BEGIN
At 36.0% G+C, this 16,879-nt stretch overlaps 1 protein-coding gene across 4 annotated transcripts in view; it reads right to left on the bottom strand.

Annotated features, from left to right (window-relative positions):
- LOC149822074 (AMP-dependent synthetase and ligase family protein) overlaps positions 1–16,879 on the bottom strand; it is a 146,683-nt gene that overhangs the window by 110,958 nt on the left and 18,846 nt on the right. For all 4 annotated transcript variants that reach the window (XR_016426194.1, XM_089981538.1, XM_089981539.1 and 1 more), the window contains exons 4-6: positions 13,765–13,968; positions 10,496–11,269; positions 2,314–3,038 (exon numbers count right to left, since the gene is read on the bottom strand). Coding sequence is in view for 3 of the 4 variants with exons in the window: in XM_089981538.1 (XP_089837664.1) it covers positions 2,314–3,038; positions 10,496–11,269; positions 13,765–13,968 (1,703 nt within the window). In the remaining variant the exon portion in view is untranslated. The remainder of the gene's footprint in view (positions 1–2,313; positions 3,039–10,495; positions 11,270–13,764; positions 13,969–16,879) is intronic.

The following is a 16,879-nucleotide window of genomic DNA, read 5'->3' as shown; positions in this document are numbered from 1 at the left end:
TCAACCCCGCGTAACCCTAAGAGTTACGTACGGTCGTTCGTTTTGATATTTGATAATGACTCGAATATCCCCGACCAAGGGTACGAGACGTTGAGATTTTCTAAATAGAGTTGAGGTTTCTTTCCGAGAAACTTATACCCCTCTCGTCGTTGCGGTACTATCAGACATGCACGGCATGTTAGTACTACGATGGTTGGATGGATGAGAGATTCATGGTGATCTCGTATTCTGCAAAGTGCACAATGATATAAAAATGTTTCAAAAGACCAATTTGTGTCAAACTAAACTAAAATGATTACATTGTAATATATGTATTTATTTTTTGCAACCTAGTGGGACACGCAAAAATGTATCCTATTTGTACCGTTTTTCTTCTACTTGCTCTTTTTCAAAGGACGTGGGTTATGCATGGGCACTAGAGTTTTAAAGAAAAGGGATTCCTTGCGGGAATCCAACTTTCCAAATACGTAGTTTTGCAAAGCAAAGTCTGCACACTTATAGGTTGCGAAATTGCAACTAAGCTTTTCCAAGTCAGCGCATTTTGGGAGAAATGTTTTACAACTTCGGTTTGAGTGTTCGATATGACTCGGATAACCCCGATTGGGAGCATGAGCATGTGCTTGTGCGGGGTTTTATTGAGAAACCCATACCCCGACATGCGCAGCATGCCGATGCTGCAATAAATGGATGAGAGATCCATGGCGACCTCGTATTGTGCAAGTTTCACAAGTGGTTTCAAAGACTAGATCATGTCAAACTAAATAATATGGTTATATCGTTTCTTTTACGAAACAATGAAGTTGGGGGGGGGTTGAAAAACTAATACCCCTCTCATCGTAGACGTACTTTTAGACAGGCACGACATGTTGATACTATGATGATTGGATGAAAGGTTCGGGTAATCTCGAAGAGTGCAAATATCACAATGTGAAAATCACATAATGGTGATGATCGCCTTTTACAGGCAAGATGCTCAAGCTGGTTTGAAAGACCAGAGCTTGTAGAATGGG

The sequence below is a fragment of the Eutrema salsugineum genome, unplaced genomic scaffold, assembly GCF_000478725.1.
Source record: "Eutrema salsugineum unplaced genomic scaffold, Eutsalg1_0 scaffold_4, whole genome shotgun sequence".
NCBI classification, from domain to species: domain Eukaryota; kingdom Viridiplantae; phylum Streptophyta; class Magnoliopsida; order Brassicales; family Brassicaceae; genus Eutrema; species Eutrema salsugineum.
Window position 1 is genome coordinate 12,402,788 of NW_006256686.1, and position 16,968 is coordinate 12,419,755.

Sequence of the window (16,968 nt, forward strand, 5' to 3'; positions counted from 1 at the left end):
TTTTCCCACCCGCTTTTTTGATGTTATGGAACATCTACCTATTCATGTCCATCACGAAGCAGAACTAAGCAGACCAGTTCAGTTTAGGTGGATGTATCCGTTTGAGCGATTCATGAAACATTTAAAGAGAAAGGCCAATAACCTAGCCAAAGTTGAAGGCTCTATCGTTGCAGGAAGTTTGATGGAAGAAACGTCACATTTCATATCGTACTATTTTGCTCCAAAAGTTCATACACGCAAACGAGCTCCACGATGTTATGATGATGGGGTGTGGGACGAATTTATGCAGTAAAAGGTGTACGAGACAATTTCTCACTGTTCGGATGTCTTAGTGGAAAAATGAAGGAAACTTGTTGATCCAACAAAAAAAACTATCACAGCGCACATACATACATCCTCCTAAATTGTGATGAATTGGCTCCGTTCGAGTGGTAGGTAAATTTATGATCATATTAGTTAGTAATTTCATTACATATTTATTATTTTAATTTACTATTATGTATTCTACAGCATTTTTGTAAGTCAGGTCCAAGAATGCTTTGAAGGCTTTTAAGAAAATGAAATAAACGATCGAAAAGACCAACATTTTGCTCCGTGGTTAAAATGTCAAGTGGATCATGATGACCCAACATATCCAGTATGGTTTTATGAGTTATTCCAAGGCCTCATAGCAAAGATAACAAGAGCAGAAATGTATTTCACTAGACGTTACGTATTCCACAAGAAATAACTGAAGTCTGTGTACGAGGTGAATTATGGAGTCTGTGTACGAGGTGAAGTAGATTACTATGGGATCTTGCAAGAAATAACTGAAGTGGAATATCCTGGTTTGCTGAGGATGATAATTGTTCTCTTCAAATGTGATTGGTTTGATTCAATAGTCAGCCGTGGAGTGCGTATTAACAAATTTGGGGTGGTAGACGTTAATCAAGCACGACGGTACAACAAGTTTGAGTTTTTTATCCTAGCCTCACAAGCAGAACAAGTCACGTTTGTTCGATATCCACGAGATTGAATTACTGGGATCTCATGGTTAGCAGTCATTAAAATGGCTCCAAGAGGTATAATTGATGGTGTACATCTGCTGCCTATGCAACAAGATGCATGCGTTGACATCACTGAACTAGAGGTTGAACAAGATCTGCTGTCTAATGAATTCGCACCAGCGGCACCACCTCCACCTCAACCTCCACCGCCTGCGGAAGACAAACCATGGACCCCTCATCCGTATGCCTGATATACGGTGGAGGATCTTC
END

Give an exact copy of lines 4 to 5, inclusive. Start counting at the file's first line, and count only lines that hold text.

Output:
The following is a 16,879-nucleotide window of genomic DNA, read 5'->3' as shown; positions in this document are numbered from 1 at the left end:
TCAACCCCGCGTAACCCTAAGAGTTACGTACGGTCGTTCGTTTTGATATTTGATAATGACTCGAATATCCCCGACCAAGGGTACGAGACGTTGAGATTTTCTAAATAGAGTTGAGGTTTCTTTCCGAGAAACTTATACCCCTCTCGTCGTTGCGGTACTATCAGACATGCACGGCATGTTAGTACTACGATGGTTGGATGGATGAGAGATTCATGGTGATCTCGTATTCTGCAAAGTGCACAATGATATAAAAATGTTTCAAAAGACCAATTTGTGTCAAACTAAACTAAAATGATTACATTGTAATATATGTATTTATTTTTTGCAACCTAGTGGGACACGCAAAAATGTATCCTATTTGTACCGTTTTTCTTCTACTTGCTCTTTTTCAAAGGACGTGGGTTATGCATGGGCACTAGAGTTTTAAAGAAAAGGGATTCCTTGCGGGAATCCAACTTTCCAAATACGTAGTTTTGCAAAGCAAAGTCTGCACACTTATAGGTTGCGAAATTGCAACTAAGCTTTTCCAAGTCAGCGCATTTTGGGAGAAATGTTTTACAACTTCGGTTTGAGTGTTCGATATGACTCGGATAACCCCGATTGGGAGCATGAGCATGTGCTTGTGCGGGGTTTTATTGAGAAACCCATACCCCGACATGCGCAGCATGCCGATGCTGCAATAAATGGATGAGAGATCCATGGCGACCTCGTATTGTGCAAGTTTCACAAGTGGTTTCAAAGACTAGATCATGTCAAACTAAATAATATGGTTATATCGTTTCTTTTACGAAACAATGAAGTTGGGGGGGGGTTGAAAAACTAATACCCCTCTCATCGTAGACGTACTTTTAGACAGGCACGACATGTTGATACTATGATGATTGGATGAAAGGTTCGGGTAATCTCGAAGAGTGCAAATATCACAATGTGAAAATCACATAATGGTGATGATCGCCTTTTACAGGCAAGATGCTCAAGCTGGTTTGAAAGACCAGAGCTTGTAGAATGGG